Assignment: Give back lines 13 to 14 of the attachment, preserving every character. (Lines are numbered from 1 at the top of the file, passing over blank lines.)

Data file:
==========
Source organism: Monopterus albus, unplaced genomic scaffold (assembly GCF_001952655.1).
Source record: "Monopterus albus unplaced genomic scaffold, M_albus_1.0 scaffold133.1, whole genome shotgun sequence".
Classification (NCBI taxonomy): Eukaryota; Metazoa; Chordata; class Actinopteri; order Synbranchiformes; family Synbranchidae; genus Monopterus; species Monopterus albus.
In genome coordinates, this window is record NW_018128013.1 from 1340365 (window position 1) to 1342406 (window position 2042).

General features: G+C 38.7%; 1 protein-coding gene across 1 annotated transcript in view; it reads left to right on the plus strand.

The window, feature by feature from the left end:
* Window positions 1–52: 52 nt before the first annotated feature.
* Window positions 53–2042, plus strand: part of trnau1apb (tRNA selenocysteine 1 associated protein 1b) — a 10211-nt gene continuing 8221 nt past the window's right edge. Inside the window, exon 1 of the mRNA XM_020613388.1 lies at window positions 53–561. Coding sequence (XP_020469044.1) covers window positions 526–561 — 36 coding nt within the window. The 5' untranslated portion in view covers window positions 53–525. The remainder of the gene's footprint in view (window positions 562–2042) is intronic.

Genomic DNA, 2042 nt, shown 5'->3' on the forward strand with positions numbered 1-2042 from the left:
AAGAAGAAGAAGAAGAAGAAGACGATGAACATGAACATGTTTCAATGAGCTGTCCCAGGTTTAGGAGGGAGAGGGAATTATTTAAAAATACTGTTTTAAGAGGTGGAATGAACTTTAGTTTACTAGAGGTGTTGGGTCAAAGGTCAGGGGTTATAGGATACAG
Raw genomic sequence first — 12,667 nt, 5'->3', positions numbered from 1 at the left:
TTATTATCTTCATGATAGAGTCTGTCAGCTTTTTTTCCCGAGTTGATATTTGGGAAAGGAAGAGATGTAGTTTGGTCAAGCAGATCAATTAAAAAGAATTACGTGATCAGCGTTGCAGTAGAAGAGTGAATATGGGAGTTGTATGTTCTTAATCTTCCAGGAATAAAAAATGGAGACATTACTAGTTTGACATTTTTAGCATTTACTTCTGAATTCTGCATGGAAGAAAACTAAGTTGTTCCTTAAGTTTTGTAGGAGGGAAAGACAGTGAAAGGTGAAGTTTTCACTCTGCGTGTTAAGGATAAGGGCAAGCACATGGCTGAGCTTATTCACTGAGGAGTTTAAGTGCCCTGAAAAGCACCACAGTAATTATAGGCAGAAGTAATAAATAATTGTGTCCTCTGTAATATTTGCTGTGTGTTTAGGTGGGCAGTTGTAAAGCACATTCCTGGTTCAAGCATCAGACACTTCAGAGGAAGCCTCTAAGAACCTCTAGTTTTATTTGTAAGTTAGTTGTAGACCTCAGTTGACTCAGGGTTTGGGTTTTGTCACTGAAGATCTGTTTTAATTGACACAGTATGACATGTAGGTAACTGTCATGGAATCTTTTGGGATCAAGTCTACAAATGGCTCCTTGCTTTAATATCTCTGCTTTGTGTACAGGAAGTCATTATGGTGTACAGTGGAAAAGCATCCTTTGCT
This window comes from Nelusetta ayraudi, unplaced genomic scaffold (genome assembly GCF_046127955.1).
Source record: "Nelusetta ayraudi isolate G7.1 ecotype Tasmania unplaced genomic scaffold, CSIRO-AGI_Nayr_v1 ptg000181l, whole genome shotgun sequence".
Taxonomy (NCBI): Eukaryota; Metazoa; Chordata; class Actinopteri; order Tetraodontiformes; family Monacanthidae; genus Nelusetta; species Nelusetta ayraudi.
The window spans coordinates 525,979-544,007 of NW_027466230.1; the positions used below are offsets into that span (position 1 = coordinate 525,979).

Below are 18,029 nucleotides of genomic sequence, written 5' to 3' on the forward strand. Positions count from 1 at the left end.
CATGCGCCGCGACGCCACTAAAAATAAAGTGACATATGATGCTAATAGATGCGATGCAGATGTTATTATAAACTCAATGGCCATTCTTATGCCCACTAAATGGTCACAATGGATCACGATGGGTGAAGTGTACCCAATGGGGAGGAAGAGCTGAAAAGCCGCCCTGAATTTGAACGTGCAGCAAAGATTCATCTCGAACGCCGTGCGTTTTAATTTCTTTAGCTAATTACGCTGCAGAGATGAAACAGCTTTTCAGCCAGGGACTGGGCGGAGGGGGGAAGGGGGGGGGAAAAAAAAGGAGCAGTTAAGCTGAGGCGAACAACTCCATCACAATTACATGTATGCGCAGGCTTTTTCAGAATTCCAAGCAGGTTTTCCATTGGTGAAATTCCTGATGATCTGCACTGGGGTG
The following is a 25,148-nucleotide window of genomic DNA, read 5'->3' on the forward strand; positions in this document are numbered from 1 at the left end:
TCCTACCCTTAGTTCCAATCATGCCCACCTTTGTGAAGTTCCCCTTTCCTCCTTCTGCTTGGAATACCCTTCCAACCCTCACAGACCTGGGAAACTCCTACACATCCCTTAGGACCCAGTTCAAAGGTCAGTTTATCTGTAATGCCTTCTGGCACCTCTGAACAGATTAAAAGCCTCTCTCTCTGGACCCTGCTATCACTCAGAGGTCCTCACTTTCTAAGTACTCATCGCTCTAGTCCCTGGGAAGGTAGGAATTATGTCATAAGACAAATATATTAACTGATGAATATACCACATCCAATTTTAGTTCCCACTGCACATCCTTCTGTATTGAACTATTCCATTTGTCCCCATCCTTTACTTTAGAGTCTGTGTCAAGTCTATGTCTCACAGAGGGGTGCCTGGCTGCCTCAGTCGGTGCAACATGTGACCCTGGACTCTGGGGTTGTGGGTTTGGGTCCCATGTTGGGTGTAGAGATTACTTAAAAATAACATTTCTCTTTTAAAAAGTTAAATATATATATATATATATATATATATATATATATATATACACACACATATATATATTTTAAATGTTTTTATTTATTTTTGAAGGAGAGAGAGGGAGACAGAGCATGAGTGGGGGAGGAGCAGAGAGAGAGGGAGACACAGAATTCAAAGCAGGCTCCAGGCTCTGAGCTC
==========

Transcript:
This window comes from Nelusetta ayraudi, unplaced genomic scaffold (genome assembly GCF_046127955.1).
Source record: "Nelusetta ayraudi isolate G7.1 ecotype Tasmania unplaced genomic scaffold, CSIRO-AGI_Nayr_v1 ptg000181l, whole genome shotgun sequence".